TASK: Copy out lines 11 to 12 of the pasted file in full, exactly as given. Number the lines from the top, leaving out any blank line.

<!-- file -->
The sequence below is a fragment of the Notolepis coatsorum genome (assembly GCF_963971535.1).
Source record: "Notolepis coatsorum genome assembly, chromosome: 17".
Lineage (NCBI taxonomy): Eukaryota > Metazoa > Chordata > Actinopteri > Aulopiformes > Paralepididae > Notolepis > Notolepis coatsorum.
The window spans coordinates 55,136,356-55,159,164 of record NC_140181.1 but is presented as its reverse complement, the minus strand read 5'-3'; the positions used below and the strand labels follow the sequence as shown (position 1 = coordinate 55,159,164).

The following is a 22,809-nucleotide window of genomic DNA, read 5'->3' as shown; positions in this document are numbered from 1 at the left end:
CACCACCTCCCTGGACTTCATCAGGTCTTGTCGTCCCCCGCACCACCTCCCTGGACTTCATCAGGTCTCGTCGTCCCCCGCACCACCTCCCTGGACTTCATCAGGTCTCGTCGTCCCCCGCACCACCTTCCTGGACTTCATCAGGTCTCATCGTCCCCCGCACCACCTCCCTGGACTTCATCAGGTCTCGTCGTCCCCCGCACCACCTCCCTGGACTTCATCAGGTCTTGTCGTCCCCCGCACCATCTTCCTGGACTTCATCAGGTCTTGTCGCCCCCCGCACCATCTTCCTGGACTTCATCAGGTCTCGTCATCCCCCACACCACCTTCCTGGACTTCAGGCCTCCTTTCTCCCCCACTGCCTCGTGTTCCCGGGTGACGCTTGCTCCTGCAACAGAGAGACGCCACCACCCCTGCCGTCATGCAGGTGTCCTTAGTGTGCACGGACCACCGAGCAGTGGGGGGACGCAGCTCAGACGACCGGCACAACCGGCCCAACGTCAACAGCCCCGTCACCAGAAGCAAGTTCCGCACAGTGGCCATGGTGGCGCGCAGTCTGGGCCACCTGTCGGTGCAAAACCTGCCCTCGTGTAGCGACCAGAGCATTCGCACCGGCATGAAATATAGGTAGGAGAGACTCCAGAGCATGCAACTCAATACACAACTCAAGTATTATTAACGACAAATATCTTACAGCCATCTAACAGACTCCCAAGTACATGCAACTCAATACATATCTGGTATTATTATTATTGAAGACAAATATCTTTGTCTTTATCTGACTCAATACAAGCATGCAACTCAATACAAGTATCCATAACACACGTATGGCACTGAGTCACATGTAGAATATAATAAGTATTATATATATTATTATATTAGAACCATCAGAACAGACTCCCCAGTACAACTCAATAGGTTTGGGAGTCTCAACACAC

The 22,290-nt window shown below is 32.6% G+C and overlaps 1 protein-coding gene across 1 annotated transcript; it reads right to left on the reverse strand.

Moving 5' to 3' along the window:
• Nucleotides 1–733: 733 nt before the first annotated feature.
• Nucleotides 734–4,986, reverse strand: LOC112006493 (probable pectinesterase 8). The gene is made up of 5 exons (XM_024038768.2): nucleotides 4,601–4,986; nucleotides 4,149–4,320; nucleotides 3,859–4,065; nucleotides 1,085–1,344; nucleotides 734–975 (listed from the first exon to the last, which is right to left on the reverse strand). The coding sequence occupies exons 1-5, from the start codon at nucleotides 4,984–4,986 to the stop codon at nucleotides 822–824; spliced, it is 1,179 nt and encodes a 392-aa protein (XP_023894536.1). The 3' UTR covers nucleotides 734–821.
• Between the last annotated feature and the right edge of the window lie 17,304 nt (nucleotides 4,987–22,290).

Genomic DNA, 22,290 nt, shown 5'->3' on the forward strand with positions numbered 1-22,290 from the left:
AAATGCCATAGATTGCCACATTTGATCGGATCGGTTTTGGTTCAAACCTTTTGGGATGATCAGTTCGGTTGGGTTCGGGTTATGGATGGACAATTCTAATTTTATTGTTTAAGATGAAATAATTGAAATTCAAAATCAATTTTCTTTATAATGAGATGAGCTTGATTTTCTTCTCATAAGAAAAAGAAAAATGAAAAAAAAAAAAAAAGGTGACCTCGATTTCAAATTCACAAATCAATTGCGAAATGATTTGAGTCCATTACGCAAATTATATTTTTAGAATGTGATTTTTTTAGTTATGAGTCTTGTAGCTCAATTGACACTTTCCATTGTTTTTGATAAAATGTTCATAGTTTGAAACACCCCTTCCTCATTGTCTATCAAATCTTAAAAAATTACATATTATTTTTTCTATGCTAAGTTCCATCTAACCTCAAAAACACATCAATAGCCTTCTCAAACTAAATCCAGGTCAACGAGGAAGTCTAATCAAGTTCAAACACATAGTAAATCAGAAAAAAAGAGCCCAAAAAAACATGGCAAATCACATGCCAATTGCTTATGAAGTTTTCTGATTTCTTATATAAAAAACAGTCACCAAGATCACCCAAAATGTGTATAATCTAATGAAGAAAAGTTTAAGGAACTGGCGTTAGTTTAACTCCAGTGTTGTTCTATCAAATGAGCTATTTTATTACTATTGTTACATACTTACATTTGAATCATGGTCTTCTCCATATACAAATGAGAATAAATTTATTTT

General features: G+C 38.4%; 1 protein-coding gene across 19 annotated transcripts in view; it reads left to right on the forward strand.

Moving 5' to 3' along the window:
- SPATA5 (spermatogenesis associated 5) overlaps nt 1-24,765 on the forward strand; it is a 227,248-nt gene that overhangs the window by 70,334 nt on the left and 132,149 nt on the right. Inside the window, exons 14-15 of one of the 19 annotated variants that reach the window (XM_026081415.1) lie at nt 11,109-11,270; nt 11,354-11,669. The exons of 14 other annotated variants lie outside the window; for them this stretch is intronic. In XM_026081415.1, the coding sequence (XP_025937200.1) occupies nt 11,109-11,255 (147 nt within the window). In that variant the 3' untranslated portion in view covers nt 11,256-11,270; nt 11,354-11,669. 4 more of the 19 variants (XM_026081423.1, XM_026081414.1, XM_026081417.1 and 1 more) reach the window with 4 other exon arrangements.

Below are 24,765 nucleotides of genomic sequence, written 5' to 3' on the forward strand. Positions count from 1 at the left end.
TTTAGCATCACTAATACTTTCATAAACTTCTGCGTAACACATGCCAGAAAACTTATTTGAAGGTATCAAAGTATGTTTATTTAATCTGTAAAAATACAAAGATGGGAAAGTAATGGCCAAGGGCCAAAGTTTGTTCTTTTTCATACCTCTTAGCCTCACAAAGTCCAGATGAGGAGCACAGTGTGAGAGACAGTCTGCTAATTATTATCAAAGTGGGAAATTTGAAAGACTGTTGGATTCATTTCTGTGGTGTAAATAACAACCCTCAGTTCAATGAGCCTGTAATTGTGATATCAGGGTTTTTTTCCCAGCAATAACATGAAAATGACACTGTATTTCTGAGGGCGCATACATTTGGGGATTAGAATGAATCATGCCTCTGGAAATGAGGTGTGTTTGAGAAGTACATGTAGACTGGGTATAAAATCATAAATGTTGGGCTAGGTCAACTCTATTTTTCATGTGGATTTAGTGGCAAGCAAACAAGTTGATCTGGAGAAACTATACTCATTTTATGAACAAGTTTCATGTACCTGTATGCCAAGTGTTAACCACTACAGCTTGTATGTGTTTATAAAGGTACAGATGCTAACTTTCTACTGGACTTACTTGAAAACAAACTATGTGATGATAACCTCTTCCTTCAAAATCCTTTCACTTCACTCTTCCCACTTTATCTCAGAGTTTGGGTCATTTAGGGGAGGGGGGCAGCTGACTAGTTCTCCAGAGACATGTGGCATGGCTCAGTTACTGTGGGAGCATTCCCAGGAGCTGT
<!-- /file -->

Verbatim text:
• Between the last annotated feature and the right edge of the window lie 17,304 nt (nucleotides 4,987–22,290).

Genomic DNA, 22,290 nt, shown 5'->3' on the forward strand with positions numbered 1-22,290 from the left: